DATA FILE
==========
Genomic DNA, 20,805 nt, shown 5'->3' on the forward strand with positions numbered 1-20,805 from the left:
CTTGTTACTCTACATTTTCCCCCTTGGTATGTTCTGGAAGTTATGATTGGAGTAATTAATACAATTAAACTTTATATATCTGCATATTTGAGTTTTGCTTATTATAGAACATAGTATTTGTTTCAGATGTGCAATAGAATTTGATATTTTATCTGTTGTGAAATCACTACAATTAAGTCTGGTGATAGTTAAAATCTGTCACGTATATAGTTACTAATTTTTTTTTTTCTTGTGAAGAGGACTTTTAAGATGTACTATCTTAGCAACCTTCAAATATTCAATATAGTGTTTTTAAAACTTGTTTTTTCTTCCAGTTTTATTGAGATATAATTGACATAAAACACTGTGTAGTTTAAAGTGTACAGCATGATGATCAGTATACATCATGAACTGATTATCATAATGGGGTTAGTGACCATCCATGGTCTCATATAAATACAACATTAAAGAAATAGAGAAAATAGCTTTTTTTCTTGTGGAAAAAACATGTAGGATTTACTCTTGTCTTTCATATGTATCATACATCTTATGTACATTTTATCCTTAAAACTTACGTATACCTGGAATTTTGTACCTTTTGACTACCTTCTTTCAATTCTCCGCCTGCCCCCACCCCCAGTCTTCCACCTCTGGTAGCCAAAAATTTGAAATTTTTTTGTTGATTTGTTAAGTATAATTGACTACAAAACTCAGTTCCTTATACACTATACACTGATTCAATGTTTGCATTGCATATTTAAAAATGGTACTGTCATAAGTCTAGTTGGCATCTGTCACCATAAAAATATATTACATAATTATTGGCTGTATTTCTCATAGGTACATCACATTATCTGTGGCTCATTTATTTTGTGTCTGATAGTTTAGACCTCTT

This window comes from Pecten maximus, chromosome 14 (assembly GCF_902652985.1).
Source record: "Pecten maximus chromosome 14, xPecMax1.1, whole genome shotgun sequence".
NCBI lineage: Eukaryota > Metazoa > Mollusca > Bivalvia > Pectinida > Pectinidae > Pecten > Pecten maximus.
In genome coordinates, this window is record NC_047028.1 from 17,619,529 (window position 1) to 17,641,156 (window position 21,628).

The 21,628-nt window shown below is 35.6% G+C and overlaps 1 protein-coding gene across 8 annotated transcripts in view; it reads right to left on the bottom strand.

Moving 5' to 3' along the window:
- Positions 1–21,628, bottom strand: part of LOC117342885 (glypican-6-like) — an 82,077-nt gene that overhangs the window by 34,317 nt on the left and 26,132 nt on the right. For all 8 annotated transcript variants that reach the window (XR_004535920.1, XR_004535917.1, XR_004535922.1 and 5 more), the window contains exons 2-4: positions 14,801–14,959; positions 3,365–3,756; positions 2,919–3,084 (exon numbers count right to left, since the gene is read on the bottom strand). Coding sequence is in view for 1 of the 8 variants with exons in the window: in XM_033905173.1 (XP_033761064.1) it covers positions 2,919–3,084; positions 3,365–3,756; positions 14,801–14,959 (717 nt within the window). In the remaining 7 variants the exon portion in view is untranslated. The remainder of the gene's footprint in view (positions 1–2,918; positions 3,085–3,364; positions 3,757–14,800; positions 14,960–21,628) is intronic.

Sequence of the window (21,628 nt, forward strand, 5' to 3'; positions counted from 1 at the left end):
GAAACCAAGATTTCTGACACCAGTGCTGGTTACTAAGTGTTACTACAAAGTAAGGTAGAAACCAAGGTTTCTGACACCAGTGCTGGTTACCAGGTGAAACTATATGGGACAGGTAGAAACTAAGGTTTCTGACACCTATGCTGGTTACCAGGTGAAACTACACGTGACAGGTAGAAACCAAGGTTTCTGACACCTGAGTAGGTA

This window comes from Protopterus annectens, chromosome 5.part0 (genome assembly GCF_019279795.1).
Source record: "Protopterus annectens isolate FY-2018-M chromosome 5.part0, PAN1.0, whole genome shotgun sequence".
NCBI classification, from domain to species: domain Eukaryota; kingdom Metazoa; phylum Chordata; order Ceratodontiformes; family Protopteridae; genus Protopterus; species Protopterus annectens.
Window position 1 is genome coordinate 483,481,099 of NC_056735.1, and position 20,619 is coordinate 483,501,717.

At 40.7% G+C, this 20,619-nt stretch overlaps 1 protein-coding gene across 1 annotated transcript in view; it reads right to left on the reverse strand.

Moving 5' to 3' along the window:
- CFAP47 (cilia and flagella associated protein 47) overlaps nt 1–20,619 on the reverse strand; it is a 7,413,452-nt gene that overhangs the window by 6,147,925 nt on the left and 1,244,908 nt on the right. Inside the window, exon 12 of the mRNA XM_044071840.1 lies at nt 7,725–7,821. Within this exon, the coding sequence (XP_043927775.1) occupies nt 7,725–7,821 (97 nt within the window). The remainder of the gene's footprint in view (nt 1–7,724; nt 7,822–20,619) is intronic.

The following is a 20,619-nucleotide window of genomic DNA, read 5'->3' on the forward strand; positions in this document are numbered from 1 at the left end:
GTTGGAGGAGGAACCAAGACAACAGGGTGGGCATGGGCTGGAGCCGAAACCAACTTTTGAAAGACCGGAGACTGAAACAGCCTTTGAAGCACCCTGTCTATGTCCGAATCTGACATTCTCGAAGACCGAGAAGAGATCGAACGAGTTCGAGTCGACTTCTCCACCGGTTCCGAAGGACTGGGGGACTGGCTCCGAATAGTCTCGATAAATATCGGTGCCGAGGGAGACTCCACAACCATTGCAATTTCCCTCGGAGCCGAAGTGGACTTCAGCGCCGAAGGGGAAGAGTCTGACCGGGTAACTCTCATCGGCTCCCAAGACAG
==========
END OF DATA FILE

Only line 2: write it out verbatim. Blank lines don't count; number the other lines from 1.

CTTGTTACTCTACATTTTCCCCCTTGGTATGTTCTGGAAGTTATGATTGGAGTAATTAATACAATTAAACTTTATATATCTGCATATTTGAGTTTTGCTTATTATAGAACATAGTATTTGTTTCAGATGTGCAATAGAATTTGATATTTTATCTGTTGTGAAATCACTACAATTAAGTCTGGTGATAGTTAAAATCTGTCACGTATATAGTTACTAATTTTTTTTTTTCTTGTGAAGAGGACTTTTAAGATGTACTATCTTAGCAACCTTCAAATATTCAATATAGTGTTTTTAAAACTTGTTTTTTCTTCCAGTTTTATTGAGATATAATTGACATAAAACACTGTGTAGTTTAAAGTGTACAGCATGATGATCAGTATACATCATGAACTGATTATCATAATGGGGTTAGTGACCATCCATGGTCTCATATAAATACAACATTAAAGAAATAGAGAAAATAGCTTTTTTTCTTGTGGAAAAAACATGTAGGATTTACTCTTGTCTTTCATATGTATCATACATCTTATGTACATTTTATCCTTAAAACTTACGTATACCTGGAATTTTGTACCTTTTGACTACCTTCTTTCAATTCTCCGCCTGCCCCCACCCCCAGTCTTCCACCTCTGGTAGCCAAAAATTTGAAATTTTTTTGTTGATTTGTTAAGTATAATTGACTACAAAACTCAGTTCCTTATACACTATACACTGATTCAATGTTTGCATTGCATATTTAAAAATGGTACTGTCATAAGTCTAGTTGGCATCTGTCACCATAAAAATATATTACATAATTATTGGCTGTATTTCTCATAGGTACATCACATTATCTGTGGCTCATTTATTTTGTGTCTGATAGTTTAGACCTCTT